Continuing with OneSkin's new segment which will make you the ultimate skincare guru, this week we will discuss another relatively common ingredient in skincare products - resveratrol. Although other antioxidants, such as vitamin C and vitamin E may be more commonly used in skincare products, lately resveratrol's hype has increased due to the claim that it may have additional properties besides preventing skin aging. This sounds like it could be great news for the antiaging skincare pursuit, but unfortunately there's one caveat: you have to be a mouse to realize these benefits. You may be a little confused with this, but let us walk you through this!
Resveratrol has been described as a "potent member of the class of natural, plant-derived chemicals known as polyphenols"(1). Those polyphenols are molecules naturally produced by plants during their metabolism and have strong antioxidant properties. We actually ingest resveratrol all the time, since it can be found in grapes, red wine, mulberries, peanuts, and, as many other ingredients nowadays, food supplements, if you are not a grape or wine person.
If you remember our previous post about how aging works, one of the main theories that explain aging mentions that age-associated disfunction derives from wear and tear process. In this scenario, oxidative stress caused by the natural metabolism of our cells is an important tearing cause. And you may have already figured out that helping our body to deal with oxidative stress (using antioxidant compounds) is a good strategy to prevent aging and to promote health.
So resveratrol has been considered just another antioxidant compound for a long time, and, since it is not as strong an antioxidant as vitamin C and E, it did not use to cause much hype.
Nevertheless, things started to change since scientists have found that resveratrol can actually control a gene called Sirtuin 1 (SIRT1), which has been linked to lifespan regulation (which means how long organisms live) (2,3). It is well established in a variety of scientific studies that resveratrol increases lifespan in different species like mice and worms, controlling SIRT1 function and regenerating stem cells. The reflect of such beneficial processes occurs mainly in the cardiovascular system, explaining why wine is generally considered a "healthy" beverage for heart health.
Unfortunately, despite this conception of resveratrol as a great compound for our health, it is actually not conclusive at this point whether resveratrol has the same effect on humans (4,5). To be more specific, in experimental settings involving mice and worms, the therapeutic effect of resveratrol has been shown to be highly dose dependent and to be consistent at approximately 1500 mg/kg body weight in mice (4,5). Reaching such a concentration is, of course, way easier in 30g mice, compared to 70kgs human! To achieve such high daily dose, an average person would have to consume over 52 liters of wine (in an optimistically calculation that the given wine would have 5mg/l of resveratrol!). Of course, in the process of getting enough resveratrol, you would probably develop cirrhosis and die before your heart could get any of the promised benefits generated by resveratrol... so not a good idea!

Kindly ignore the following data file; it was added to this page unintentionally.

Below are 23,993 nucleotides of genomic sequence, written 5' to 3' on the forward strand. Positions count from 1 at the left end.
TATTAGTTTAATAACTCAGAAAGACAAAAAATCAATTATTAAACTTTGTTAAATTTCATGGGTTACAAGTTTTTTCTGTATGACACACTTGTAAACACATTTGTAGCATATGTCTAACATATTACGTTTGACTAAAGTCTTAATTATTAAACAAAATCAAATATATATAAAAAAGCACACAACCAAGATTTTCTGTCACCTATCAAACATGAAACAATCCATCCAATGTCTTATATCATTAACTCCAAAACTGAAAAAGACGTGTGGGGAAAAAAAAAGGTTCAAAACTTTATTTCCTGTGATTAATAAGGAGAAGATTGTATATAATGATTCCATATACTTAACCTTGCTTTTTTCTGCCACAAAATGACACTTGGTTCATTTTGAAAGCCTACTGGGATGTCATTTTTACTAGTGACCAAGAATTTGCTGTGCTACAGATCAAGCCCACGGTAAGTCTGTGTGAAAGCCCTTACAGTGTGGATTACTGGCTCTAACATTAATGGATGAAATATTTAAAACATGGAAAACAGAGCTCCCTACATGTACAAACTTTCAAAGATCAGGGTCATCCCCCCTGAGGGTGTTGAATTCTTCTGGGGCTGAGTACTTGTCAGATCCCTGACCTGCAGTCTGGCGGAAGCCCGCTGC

Other important aspects to be taken into consideration before buying products which contain resveratrol is its low stability and bioavailability. This means that, sometimes, resveratrol degrades in the product before use and other times the resveratrol you apply in yourself is just not absorbed (6). This explains, at least in part, all the controversy around the effects of this molecule in humans.
Finally, it is important to remember that, alone, resveratrol does not do all the job. As an antioxidant, resveratrol fights free radicals, but since it is water soluble, it does not tackle free radicals which affect fat parts of the cell, since it is not fat soluble. That is why resveratrol should be combined with fat-soluble antioxidants like vitamin E.
Also, in the context of skin aging, antioxidants such as resveratrol could help to prevent old cell accumulation in the tissue, which would potentially help preventing skin aging. But did you know that after the age of 25 you start accumulating some old cells in your skin? (we actually called them zombie cells a few posts ago). Moreover, skin aging is not only associated with age, but also with sun exposure, air pollution, bad habits - such as smoking, so we start accumulating old cells in our tissues early. Therefore, wouldn't it be nice if molecules could be developed to tackle the old cells we already have in our skin and body, in addition to prevent the formation of new ones?
Don't worry, OneSkin got you covered ;)
Now that you have learned this important aspect of resveratrol use, spread the word about it! Empowered consumers promote better products in the market, and OneSkin wants to help in this scientifically-proven cosmetic product revolution! Continue reading our blog posts to get even more relevant information, so you can always choose the best for you and your skin!
Mar 26, 2019
Overview of Lifestyle Habits on Aging Role of skin on your health The effects of sun exposure and smoking on skin health Why your skin wants you to eat well and... more about "How Lifestyle Can Affect Skin Health (Part 1)"